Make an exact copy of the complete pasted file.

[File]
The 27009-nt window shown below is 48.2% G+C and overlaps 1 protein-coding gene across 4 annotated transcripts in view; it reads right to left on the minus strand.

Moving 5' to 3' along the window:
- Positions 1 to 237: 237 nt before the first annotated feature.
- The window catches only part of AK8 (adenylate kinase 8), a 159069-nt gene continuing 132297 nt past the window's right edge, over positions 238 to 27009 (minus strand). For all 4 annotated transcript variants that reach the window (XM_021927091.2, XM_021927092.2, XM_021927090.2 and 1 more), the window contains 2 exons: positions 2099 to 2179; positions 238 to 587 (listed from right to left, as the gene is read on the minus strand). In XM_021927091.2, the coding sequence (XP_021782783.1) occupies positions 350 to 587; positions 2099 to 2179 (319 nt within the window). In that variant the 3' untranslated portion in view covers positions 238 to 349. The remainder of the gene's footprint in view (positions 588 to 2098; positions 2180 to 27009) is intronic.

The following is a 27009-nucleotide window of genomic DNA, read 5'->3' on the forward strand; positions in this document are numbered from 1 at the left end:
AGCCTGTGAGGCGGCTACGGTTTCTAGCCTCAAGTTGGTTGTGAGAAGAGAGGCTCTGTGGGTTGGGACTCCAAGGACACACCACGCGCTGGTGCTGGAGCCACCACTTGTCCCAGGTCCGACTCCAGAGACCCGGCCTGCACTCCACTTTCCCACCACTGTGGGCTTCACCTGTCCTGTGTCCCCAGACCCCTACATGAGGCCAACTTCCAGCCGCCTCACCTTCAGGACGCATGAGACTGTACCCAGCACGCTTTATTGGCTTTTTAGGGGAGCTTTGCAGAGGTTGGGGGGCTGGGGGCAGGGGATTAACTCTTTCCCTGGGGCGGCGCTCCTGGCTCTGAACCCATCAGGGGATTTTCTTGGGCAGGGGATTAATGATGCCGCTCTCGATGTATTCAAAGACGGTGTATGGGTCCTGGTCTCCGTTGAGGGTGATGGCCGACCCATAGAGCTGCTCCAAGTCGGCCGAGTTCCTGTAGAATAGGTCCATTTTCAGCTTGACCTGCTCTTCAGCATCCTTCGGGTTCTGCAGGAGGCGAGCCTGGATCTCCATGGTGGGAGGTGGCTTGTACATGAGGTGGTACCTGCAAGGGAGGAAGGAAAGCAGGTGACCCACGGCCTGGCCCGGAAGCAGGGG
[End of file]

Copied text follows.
The 27009-nt window shown below is 48.2% G+C and overlaps 1 protein-coding gene across 4 annotated transcripts in view; it reads right to left on the minus strand.

Moving 5' to 3' along the window:
- Positions 1 to 237: 237 nt before the first annotated feature.
- The window catches only part of AK8 (adenylate kinase 8), a 159069-nt gene continuing 132297 nt past the window's right edge, over positions 238 to 27009 (minus strand). For all 4 annotated transcript variants that reach the window (XM_021927091.2, XM_021927092.2, XM_021927090.2 and 1 more), the window contains 2 exons: positions 2099 to 2179; positions 238 to 587 (listed from right to left, as the gene is read on the minus strand). In XM_021927091.2, the coding sequence (XP_021782783.1) occupies positions 350 to 587; positions 2099 to 2179 (319 nt within the window). In that variant the 3' untranslated portion in view covers positions 238 to 349. The remainder of the gene's footprint in view (positions 588 to 2098; positions 2180 to 27009) is intronic.

The following is a 27009-nucleotide window of genomic DNA, read 5'->3' on the forward strand; positions in this document are numbered from 1 at the left end:
AGCCTGTGAGGCGGCTACGGTTTCTAGCCTCAAGTTGGTTGTGAGAAGAGAGGCTCTGTGGGTTGGGACTCCAAGGACACACCACGCGCTGGTGCTGGAGCCACCACTTGTCCCAGGTCCGACTCCAGAGACCCGGCCTGCACTCCACTTTCCCACCACTGTGGGCTTCACCTGTCCTGTGTCCCCAGACCCCTACATGAGGCCAACTTCCAGCCGCCTCACCTTCAGGACGCATGAGACTGTACCCAGCACGCTTTATTGGCTTTTTAGGGGAGCTTTGCAGAGGTTGGGGGGCTGGGGGCAGGGGATTAACTCTTTCCCTGGGGCGGCGCTCCTGGCTCTGAACCCATCAGGGGATTTTCTTGGGCAGGGGATTAATGATGCCGCTCTCGATGTATTCAAAGACGGTGTATGGGTCCTGGTCTCCGTTGAGGGTGATGGCCGACCCATAGAGCTGCTCCAAGTCGGCCGAGTTCCTGTAGAATAGGTCCATTTTCAGCTTGACCTGCTCTTCAGCATCCTTCGGGTTCTGCAGGAGGCGAGCCTGGATCTCCATGGTGGGAGGTGGCTTGTACATGAGGTGGTACCTGCAAGGGAGGAAGGAAAGCAGGTGACCCACGGCCTGGCCCGGAAGCAGGGG